Generative Artificial Intelligence is an application of this technology that is as promising as it is disturbing, which requires companies to adopt an approach based on a strong ethical foundation.
Among the many emerging applications of Artificial Intelligence, Generative AI is one of the most interesting and at the same time most disturbing, given that creative activity has always been thought of as a distinctive feature of the human mind.
In fact, Generative AI is known today to the general public above all for the phenomenon of deep fakes: audio or video contents that are able to replace the real ones with a degree of precision that was previously unthinkable (the replacement of a face in a video is among the most striking examples).
But according to Gartner, who included it in the Top Strategic Technology Trends of 2022, Generative AI is first of all a “revolutionary technology, capable of generating artefacts that were previously based on human creativity, guaranteeing results. innovative without those prejudices typical of human experience and its thought processes”. Gartner also states that: “By 2025, Generative AI will be responsible for 10% of all data produced, up from less than 1% today, and by 2027, 30% of manufacturers will use AI. Generative to improve the efficiency of the development process”.
Generative AI will rethink the operation of many business areas, from product and content development to customer experience, from analytics to software engineering and, given the potential of the medium, a strong ethical approach on the part of the companies involved is essential.
Not surprisingly, Gartner also states that “IT leaders globally must use appropriate governance to exploit its extraordinary creative potential”.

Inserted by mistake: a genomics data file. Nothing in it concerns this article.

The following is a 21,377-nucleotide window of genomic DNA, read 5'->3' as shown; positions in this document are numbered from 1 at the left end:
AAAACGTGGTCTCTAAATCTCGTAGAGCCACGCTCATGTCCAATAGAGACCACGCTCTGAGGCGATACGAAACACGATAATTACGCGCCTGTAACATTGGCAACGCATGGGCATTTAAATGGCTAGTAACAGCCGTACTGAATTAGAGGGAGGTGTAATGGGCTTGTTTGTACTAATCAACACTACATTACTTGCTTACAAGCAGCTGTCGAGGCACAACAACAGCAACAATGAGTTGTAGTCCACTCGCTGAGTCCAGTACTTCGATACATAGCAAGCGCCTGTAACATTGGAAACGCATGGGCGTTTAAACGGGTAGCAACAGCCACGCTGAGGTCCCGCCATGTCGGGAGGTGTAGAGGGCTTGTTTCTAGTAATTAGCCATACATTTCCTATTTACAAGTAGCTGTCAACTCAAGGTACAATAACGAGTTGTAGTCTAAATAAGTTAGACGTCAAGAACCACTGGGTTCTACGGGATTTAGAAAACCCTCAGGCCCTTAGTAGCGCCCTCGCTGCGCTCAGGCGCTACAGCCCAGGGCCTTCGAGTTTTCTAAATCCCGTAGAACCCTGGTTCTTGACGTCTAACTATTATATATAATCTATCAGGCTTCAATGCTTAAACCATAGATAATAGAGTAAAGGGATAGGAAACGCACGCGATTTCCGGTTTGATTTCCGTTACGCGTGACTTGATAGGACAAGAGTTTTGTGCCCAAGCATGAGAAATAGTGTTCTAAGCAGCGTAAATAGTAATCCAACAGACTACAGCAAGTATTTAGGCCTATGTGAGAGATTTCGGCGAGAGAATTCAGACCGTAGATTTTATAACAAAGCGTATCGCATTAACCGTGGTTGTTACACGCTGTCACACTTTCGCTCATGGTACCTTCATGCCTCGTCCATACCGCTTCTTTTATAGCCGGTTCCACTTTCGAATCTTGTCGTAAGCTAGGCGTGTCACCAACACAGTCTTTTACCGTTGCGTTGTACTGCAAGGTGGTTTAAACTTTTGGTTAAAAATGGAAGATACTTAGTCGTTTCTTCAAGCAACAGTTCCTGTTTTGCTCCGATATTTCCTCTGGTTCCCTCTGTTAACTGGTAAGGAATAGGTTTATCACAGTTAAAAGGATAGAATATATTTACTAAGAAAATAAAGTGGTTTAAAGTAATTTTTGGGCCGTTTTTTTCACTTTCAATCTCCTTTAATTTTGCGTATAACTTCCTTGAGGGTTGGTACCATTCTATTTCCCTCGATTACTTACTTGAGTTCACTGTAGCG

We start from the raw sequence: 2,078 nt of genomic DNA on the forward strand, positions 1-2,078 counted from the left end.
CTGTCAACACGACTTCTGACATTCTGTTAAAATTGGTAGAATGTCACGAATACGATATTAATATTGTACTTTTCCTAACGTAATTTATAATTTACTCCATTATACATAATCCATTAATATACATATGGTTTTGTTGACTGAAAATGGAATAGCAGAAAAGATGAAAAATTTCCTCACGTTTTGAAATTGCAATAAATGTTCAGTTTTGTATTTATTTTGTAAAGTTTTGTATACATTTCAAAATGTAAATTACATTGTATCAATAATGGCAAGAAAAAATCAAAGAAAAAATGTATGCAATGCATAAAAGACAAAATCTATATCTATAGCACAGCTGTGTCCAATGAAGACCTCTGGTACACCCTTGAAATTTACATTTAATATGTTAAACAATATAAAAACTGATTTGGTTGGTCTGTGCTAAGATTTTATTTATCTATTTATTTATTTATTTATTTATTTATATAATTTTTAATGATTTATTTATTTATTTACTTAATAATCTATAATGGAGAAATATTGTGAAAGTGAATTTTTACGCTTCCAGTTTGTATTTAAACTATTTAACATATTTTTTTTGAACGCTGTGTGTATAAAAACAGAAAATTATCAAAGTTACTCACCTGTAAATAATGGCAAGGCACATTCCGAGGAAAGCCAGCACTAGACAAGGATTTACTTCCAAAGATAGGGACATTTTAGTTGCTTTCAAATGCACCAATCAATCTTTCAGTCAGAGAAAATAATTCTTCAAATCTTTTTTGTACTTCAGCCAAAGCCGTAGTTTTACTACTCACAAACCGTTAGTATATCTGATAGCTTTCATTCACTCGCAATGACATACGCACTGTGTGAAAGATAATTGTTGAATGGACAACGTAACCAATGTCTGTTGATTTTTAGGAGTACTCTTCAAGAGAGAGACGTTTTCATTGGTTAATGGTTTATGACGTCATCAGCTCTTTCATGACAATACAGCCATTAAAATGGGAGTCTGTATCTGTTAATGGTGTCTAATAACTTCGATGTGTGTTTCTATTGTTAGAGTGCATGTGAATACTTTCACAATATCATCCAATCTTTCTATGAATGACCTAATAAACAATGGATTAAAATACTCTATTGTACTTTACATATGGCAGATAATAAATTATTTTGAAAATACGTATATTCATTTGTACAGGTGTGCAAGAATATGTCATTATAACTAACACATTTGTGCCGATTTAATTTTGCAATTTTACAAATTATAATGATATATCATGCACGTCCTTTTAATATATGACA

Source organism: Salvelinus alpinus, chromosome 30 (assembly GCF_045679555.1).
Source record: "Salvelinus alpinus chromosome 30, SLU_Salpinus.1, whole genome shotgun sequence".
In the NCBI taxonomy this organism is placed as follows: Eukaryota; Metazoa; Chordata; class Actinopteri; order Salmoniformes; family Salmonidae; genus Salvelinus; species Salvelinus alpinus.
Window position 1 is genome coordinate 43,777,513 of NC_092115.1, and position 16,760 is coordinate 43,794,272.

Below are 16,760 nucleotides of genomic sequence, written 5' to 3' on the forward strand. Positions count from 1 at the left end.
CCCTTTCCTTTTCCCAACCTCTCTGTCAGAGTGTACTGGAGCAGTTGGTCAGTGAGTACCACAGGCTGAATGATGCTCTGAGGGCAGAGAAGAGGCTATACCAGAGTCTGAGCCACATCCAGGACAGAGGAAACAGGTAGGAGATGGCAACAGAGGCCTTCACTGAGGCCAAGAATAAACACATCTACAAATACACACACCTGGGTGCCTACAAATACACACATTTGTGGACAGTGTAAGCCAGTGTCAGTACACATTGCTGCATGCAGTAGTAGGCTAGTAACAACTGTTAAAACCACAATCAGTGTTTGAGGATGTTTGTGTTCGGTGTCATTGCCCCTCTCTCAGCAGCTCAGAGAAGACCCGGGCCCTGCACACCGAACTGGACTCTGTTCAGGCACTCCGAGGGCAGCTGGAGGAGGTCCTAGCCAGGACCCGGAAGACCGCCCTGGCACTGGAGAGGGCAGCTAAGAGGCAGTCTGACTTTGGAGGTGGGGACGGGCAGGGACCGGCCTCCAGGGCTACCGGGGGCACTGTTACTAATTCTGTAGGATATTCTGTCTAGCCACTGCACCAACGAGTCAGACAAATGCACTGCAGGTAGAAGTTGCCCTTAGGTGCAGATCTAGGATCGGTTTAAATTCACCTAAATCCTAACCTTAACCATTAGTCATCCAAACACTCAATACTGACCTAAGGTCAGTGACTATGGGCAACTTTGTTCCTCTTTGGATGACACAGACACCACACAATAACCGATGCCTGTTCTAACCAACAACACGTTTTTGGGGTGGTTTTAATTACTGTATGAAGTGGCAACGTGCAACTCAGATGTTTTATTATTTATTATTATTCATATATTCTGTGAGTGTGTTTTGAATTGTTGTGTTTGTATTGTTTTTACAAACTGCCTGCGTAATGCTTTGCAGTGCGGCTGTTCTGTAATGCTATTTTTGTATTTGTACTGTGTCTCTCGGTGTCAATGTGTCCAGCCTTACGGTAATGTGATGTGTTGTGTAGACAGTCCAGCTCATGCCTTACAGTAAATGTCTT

Among the most interesting and useful applications of Generative AI are the reconstruction of higher resolution images, the remastering of old films, the generation of natural language codes to accelerate software engineering cycles, simulations in the medical field, support to diagnostic activity and microbiological research and also to the design of buildings and vehicles. In the latter case, we speak in particular of generative design, useful for example to redesign an object starting from a given shape (i.e.; lighten a frame) or even create completely new concepts in terms of architecture or product.
In the medical field, on the other hand, Generative Adversarial Networks are considered a particularly promising family of technologies for the computational creation of new molecules, thanks to the high level of innovation in the virtual synthesis of images. Pharmaceutical research requires in fact to simulate different combinations in a chemical environment so that key factors such as the level of toxicity, the ease of synthesis or the stability of the drug can be evaluated and these technologies seem to have excellent potential.
In other less critical areas, Generative AI is used to take content personalisation processes to new levels. For example, a University of California student developed a potentially infinite podcast with AI that creates unique storylines and characters. And marketing agencies are also starting to generate personalised emails and promotional ads using Generative AI techniques, based on their customer data.
Finally, Gartner recommends companies not to lose the advantage of the first mover, in the face of such disruptive technology, and to identify which business areas are the most suitable for starting pilot projects for the use of AI capable of bringing significant improvements.